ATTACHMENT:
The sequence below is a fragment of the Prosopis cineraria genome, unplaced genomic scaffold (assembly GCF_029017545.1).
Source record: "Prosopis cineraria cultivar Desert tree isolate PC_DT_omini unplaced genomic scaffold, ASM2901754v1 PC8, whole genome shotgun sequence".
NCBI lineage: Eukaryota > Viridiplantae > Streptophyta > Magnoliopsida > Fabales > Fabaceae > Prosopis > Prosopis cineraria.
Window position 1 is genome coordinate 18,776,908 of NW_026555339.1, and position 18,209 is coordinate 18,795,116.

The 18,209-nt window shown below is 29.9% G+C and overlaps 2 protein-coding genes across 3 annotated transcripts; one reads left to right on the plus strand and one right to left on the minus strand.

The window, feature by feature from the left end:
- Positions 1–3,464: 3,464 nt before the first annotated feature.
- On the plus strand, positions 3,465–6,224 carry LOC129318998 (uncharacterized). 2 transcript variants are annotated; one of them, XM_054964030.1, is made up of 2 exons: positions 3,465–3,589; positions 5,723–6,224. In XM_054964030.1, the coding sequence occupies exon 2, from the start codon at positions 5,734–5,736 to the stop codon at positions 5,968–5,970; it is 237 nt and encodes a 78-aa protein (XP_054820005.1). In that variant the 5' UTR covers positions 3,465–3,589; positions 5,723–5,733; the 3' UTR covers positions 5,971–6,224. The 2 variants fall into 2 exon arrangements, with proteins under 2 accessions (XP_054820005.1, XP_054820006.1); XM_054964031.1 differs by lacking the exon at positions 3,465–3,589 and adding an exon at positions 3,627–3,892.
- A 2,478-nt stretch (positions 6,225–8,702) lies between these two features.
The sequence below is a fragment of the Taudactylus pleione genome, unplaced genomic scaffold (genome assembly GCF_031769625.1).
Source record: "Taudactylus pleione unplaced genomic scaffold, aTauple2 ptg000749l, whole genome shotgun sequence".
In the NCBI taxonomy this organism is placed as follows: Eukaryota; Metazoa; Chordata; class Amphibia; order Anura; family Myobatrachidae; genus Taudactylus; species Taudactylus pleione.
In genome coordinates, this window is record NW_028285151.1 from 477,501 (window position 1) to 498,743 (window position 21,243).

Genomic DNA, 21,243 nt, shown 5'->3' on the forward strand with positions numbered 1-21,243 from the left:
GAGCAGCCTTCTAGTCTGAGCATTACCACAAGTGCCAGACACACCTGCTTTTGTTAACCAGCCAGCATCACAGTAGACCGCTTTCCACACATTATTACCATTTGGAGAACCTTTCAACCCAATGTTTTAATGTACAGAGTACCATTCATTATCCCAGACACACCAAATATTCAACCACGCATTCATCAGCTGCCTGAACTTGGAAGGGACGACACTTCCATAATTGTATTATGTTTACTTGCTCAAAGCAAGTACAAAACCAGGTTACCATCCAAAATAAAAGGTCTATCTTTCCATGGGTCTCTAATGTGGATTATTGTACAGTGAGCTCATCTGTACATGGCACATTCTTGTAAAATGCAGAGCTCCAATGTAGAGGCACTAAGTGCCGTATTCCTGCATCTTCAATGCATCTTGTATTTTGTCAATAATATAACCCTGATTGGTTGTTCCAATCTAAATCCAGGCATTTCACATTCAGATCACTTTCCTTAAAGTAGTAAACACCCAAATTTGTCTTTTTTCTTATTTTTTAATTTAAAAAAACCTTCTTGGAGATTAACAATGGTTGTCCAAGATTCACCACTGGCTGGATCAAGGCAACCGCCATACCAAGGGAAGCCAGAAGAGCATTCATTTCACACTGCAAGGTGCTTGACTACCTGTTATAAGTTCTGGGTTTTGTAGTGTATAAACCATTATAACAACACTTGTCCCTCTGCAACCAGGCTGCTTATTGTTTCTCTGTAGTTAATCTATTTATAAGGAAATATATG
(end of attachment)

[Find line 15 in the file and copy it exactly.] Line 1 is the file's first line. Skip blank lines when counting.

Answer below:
GAGCAGCCTTCTAGTCTGAGCATTACCACAAGTGCCAGACACACCTGCTTTTGTTAACCAGCCAGCATCACAGTAGACCGCTTTCCACACATTATTACCATTTGGAGAACCTTTCAACCCAATGTTTTAATGTACAGAGTACCATTCATTATCCCAGACACACCAAATATTCAACCACGCATTCATCAGCTGCCTGAACTTGGAAGGGACGACACTTCCATAATTGTATTATGTTTACTTGCTCAAAGCAAGTACAAAACCAGGTTACCATCCAAAATAAAAGGTCTATCTTTCCATGGGTCTCTAATGTGGATTATTGTACAGTGAGCTCATCTGTACATGGCACATTCTTGTAAAATGCAGAGCTCCAATGTAGAGGCACTAAGTGCCGTATTCCTGCATCTTCAATGCATCTTGTATTTTGTCAATAATATAACCCTGATTGGTTGTTCCAATCTAAATCCAGGCATTTCACATTCAGATCACTTTCCTTAAAGTAGTAAACACCCAAATTTGTCTTTTTTCTTATTTTTTAATTTAAAAAAACCTTCTTGGAGATTAACAATGGTTGTCCAAGATTCACCACTGGCTGGATCAAGGCAACCGCCATACCAAGGGAAGCCAGAAGAGCATTCATTTCACACTGCAAGGTGCTTGACTACCTGTTATAAGTTCTGGGTTTTGTAGTGTATAAACCATTATAACAACACTTGTCCCTCTGCAACCAGGCTGCTTATTGTTTCTCTGTAGTTAATCTATTTATAAGGAAATATATG